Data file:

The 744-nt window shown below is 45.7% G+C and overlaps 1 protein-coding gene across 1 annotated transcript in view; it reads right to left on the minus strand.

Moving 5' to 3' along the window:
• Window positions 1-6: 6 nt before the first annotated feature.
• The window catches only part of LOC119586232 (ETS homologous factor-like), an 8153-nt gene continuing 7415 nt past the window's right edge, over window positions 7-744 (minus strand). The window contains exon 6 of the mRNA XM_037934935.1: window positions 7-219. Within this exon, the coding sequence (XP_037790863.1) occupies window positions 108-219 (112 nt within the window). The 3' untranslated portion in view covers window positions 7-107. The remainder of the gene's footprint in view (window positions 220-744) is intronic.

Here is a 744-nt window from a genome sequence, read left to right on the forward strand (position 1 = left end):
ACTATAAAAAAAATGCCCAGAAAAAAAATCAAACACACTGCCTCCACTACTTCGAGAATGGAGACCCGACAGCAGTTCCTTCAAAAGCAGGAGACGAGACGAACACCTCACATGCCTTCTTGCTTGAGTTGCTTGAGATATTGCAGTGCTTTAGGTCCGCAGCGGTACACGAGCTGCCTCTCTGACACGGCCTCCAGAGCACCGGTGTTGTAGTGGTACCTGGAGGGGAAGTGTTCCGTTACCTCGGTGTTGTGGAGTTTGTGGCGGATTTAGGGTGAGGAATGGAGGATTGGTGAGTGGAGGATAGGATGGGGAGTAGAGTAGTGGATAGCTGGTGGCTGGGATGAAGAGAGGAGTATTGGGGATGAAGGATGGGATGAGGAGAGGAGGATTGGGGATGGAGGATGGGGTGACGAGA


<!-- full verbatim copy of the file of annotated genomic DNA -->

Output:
The 744-nt window shown below is 45.7% G+C and overlaps 1 protein-coding gene across 1 annotated transcript in view; it reads right to left on the minus strand.

Moving 5' to 3' along the window:
• Window positions 1-6: 6 nt before the first annotated feature.
• The window catches only part of LOC119586232 (ETS homologous factor-like), an 8153-nt gene continuing 7415 nt past the window's right edge, over window positions 7-744 (minus strand). The window contains exon 6 of the mRNA XM_037934935.1: window positions 7-219. Within this exon, the coding sequence (XP_037790863.1) occupies window positions 108-219 (112 nt within the window). The 3' untranslated portion in view covers window positions 7-107. The remainder of the gene's footprint in view (window positions 220-744) is intronic.

Here is a 744-nt window from a genome sequence, read left to right on the forward strand (position 1 = left end):
ACTATAAAAAAAATGCCCAGAAAAAAAATCAAACACACTGCCTCCACTACTTCGAGAATGGAGACCCGACAGCAGTTCCTTCAAAAGCAGGAGACGAGACGAACACCTCACATGCCTTCTTGCTTGAGTTGCTTGAGATATTGCAGTGCTTTAGGTCCGCAGCGGTACACGAGCTGCCTCTCTGACACGGCCTCCAGAGCACCGGTGTTGTAGTGGTACCTGGAGGGGAAGTGTTCCGTTACCTCGGTGTTGTGGAGTTTGTGGCGGATTTAGGGTGAGGAATGGAGGATTGGTGAGTGGAGGATAGGATGGGGAGTAGAGTAGTGGATAGCTGGTGGCTGGGATGAAGAGAGGAGTATTGGGGATGAAGGATGGGATGAGGAGAGGAGGATTGGGGATGGAGGATGGGGTGACGAGA